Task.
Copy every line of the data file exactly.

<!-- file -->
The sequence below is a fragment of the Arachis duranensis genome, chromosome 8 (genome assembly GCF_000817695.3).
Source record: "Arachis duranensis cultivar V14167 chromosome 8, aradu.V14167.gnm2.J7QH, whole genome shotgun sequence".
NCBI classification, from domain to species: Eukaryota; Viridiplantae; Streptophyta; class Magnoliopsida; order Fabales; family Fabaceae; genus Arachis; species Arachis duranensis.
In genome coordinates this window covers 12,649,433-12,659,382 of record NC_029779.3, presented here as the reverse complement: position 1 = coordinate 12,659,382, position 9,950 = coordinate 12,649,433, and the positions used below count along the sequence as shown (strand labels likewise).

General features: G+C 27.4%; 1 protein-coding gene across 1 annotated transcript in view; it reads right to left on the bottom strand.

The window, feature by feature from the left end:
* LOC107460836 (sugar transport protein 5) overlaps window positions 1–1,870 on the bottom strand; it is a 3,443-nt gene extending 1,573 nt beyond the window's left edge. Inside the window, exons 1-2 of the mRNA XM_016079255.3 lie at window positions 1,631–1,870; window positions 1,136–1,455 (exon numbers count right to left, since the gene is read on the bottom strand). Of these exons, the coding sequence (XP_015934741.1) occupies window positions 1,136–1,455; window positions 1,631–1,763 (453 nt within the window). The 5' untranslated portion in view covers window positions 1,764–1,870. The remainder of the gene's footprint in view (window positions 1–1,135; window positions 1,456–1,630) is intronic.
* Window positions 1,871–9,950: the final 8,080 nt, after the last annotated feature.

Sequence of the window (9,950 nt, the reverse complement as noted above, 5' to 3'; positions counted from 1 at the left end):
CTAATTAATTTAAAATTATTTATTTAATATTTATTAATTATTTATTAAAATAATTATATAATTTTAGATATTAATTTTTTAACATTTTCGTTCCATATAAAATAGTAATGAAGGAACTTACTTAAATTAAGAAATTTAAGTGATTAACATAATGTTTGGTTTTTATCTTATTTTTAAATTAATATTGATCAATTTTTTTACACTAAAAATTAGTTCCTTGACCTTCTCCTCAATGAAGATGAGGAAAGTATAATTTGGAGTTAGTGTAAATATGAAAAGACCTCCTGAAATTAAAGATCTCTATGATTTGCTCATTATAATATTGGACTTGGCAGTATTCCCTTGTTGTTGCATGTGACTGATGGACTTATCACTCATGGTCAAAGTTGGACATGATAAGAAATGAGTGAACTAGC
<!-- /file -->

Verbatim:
The sequence below is a fragment of the Arachis duranensis genome, chromosome 8 (genome assembly GCF_000817695.3).
Source record: "Arachis duranensis cultivar V14167 chromosome 8, aradu.V14167.gnm2.J7QH, whole genome shotgun sequence".
NCBI classification, from domain to species: Eukaryota; Viridiplantae; Streptophyta; class Magnoliopsida; order Fabales; family Fabaceae; genus Arachis; species Arachis duranensis.
In genome coordinates this window covers 12,649,433-12,659,382 of record NC_029779.3, presented here as the reverse complement: position 1 = coordinate 12,659,382, position 9,950 = coordinate 12,649,433, and the positions used below count along the sequence as shown (strand labels likewise).

General features: G+C 27.4%; 1 protein-coding gene across 1 annotated transcript in view; it reads right to left on the bottom strand.

The window, feature by feature from the left end:
* LOC107460836 (sugar transport protein 5) overlaps window positions 1–1,870 on the bottom strand; it is a 3,443-nt gene extending 1,573 nt beyond the window's left edge. Inside the window, exons 1-2 of the mRNA XM_016079255.3 lie at window positions 1,631–1,870; window positions 1,136–1,455 (exon numbers count right to left, since the gene is read on the bottom strand). Of these exons, the coding sequence (XP_015934741.1) occupies window positions 1,136–1,455; window positions 1,631–1,763 (453 nt within the window). The 5' untranslated portion in view covers window positions 1,764–1,870. The remainder of the gene's footprint in view (window positions 1–1,135; window positions 1,456–1,630) is intronic.
* Window positions 1,871–9,950: the final 8,080 nt, after the last annotated feature.

Sequence of the window (9,950 nt, the reverse complement as noted above, 5' to 3'; positions counted from 1 at the left end):
CTAATTAATTTAAAATTATTTATTTAATATTTATTAATTATTTATTAAAATAATTATATAATTTTAGATATTAATTTTTTAACATTTTCGTTCCATATAAAATAGTAATGAAGGAACTTACTTAAATTAAGAAATTTAAGTGATTAACATAATGTTTGGTTTTTATCTTATTTTTAAATTAATATTGATCAATTTTTTTACACTAAAAATTAGTTCCTTGACCTTCTCCTCAATGAAGATGAGGAAAGTATAATTTGGAGTTAGTGTAAATATGAAAAGACCTCCTGAAATTAAAGATCTCTATGATTTGCTCATTATAATATTGGACTTGGCAGTATTCCCTTGTTGTTGCATGTGACTGATGGACTTATCACTCATGGTCAAAGTTGGACATGATAAGAAATGAGTGAACTAGC